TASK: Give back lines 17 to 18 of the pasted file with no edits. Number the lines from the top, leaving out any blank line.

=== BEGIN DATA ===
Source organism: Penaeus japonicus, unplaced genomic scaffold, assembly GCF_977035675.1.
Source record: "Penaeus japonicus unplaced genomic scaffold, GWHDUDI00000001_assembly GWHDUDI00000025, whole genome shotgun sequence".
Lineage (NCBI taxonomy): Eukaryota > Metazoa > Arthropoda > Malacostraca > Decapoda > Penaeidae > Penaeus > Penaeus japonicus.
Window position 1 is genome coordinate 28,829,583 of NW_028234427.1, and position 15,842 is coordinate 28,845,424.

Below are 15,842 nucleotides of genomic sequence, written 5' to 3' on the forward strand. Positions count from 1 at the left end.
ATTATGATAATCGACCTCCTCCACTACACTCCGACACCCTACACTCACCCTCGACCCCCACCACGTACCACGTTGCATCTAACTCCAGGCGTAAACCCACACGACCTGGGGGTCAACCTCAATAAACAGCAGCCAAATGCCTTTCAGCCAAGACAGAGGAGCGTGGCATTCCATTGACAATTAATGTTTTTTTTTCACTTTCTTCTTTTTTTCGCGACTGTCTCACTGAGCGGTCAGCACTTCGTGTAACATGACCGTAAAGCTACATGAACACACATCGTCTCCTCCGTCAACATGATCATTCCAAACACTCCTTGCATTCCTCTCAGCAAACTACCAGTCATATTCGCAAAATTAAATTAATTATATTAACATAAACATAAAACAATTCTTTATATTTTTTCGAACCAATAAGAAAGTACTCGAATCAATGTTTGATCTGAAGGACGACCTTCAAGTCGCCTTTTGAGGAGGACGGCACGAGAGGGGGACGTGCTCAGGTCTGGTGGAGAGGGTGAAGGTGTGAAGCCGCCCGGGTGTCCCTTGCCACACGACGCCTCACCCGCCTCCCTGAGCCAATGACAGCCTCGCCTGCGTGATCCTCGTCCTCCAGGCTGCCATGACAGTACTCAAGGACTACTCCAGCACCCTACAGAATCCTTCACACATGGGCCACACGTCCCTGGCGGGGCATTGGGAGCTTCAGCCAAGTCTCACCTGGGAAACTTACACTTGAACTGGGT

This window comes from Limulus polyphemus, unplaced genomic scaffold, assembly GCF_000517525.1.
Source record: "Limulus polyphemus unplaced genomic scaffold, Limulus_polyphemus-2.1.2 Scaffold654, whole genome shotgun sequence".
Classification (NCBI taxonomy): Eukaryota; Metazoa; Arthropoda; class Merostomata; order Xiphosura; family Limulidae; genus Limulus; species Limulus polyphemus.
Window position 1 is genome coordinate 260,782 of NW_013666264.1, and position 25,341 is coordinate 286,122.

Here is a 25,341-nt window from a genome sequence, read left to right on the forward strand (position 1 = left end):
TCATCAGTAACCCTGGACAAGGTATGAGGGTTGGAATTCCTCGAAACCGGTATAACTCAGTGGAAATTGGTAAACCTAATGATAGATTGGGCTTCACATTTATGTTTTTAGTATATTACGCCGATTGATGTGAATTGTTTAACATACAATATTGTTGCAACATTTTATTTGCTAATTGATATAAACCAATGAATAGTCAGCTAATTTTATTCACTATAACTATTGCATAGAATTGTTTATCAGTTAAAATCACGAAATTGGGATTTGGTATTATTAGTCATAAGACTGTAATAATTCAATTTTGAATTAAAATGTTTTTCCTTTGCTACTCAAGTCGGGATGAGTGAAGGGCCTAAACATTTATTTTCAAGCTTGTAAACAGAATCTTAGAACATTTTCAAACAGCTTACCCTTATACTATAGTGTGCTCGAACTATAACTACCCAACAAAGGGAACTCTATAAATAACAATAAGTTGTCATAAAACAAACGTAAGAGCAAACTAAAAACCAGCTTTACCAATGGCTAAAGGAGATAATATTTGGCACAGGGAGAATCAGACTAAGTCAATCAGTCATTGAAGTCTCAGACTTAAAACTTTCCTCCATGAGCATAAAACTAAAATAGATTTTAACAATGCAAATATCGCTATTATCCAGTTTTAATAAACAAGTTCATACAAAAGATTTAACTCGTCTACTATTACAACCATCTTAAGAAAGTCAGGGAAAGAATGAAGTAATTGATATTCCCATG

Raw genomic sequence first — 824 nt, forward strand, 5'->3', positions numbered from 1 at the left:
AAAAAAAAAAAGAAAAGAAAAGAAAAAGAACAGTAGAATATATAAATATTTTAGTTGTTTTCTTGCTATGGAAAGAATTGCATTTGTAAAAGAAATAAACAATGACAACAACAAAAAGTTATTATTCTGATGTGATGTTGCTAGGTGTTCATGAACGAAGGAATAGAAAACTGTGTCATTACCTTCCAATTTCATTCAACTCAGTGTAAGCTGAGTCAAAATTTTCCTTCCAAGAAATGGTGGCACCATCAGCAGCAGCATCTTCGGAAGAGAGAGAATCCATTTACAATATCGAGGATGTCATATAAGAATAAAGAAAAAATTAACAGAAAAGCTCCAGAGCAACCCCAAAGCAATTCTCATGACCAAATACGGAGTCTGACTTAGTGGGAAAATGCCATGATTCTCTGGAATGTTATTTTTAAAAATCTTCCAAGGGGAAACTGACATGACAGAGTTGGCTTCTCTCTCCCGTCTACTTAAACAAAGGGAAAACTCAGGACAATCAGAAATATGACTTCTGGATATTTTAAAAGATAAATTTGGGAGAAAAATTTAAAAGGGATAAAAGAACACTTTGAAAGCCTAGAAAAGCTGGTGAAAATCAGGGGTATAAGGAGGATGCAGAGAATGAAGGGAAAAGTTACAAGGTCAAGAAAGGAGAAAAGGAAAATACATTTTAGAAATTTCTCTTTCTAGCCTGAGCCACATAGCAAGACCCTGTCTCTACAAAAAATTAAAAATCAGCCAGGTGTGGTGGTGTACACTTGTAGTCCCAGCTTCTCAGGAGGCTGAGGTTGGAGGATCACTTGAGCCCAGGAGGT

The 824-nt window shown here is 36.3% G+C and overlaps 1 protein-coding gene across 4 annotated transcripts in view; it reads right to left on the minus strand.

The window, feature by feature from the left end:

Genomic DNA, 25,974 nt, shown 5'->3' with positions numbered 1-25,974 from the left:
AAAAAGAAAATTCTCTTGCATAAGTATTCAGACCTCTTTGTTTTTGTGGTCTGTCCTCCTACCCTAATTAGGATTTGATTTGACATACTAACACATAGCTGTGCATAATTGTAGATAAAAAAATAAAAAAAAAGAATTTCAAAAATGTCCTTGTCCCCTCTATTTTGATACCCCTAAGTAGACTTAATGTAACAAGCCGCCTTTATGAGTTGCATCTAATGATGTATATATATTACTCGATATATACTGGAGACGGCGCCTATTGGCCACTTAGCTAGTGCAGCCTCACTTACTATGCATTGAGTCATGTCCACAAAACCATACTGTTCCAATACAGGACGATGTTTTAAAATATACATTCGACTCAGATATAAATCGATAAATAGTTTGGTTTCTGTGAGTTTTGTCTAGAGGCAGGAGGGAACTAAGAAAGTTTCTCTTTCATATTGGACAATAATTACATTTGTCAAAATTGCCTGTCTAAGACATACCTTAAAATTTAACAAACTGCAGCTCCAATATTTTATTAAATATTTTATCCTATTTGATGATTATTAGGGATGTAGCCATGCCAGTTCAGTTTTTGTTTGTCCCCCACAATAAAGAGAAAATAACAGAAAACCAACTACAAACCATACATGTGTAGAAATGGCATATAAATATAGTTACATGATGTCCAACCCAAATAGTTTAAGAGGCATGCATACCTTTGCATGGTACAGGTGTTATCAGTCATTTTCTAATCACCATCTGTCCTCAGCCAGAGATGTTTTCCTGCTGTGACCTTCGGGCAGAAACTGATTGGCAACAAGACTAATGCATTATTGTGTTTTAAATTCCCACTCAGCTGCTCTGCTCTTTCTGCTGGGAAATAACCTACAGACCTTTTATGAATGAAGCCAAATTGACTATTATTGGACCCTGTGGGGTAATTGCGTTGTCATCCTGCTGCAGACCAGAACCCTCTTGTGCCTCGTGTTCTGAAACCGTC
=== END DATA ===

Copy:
Genomic DNA, 25,974 nt, shown 5'->3' with positions numbered 1-25,974 from the left:
AAAAAGAAAATTCTCTTGCATAAGTATTCAGACCTCTTTGTTTTTGTGGTCTGTCCTCCTACCCTAATTAGGATTTGATTTGACATACTAACACATAGCTGTGCATAATTGTAGATAAAAAAATAAAAAAAAAGAATTTCAAAAATGTCCTTGTCCCCTCTATTTTGATACCCCTAAGTAGACTTAATGTAACAAGCCGCCTTTATGAGTTGCATCTAATGATGTATATATATTACTCGATATATACTGGAGACGGCGCCTATTGGCCACTTAGCTAGTGCAGCCTCACTTACTATGCATTGAGTCATGTCCACAAAACCATACTGTTCCAATACAGGACGATGTTTTAAAATATACATTCGACTCAGATATAAATCGATAAATAGTTTGGTTTCTGTGAGTTTTGTCTAGAGGCAGGAGGGAACTAAGAAAGTTTCTCTTTCATATTGGACAATAATTACATTTGTCAAAATTGCCTGTCTAAGACATACCTTAAAATTTAACAAACTGCAGCTCCAATATTTTATTAAATATTTTATCCTATTTGATGATTATTAGGGATGTAGCCATGCCAGTTCAGTTTTTGTTTGTCCCCCACAATAAAGAGAAAATAACAGAAAACCAACTACAAACCATACATGTGTAGAAATGGCATATAAATATAGTTACATGATGTCCAACCCAAATAGTTTAAGAGGCATGCATACCTTTGCATGGTACAGGTGTTATCAGTCATTTTCTAATCACCATCTGTCCTCAGCCAGAGATGTTTTCCTGCTGTGACCTTCGGGCAGAAACTGATTGGCAACAAGACTAATGCATTATTGTGTTTTAAATTCCCACTCAGCTGCTCTGCTCTTTCTGCTGGGAAATAACCTACAGACCTTTTATGAATGAAGCCAAATTGACTATTATTGGACCCTGTGGGGTAATTGCGTTGTCATCCTGCTGCAGACCAGAACCCTCTTGTGCCTCGTGTTCTGAAACCGTC